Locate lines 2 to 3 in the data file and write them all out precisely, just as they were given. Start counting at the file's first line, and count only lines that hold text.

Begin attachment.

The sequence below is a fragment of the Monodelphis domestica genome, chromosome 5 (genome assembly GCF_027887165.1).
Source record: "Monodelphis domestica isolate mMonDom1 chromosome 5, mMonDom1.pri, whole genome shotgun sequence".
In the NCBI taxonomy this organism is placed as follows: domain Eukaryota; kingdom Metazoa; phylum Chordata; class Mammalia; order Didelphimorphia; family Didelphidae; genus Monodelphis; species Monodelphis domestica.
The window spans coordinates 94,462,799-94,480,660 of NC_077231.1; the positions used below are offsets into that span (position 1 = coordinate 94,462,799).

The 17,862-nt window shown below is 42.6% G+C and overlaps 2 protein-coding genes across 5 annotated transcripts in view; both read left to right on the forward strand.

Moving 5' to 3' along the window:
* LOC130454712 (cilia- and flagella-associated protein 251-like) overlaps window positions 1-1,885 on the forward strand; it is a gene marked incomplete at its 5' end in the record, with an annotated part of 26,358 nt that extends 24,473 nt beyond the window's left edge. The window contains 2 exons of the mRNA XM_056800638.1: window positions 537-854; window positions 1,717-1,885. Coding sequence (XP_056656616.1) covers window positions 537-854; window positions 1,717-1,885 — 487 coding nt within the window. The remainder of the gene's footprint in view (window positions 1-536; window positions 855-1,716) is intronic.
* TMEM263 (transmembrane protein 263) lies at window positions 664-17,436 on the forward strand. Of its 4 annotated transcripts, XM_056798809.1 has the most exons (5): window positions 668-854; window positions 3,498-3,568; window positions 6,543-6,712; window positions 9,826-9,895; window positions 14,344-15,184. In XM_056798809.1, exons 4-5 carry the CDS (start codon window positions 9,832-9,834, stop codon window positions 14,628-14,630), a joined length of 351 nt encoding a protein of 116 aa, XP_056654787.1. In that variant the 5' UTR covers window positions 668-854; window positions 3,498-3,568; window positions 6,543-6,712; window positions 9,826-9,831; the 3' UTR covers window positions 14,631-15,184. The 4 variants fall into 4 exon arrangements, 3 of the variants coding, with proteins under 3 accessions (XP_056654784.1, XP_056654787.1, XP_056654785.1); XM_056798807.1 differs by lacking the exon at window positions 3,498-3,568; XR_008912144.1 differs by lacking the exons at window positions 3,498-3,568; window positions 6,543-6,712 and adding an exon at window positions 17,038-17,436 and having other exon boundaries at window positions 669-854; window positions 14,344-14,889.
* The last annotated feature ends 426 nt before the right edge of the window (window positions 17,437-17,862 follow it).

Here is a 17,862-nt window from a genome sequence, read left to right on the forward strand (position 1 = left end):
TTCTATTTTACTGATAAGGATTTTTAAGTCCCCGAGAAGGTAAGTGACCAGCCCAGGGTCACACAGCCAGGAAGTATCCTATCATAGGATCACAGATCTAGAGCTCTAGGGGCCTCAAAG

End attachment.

Source record: "Monodelphis domestica isolate mMonDom1 chromosome 5, mMonDom1.pri, whole genome shotgun sequence".
In the NCBI taxonomy this organism is placed as follows: domain Eukaryota; kingdom Metazoa; phylum Chordata; class Mammalia; order Didelphimorphia; family Didelphidae; genus Monodelphis; species Monodelphis domestica.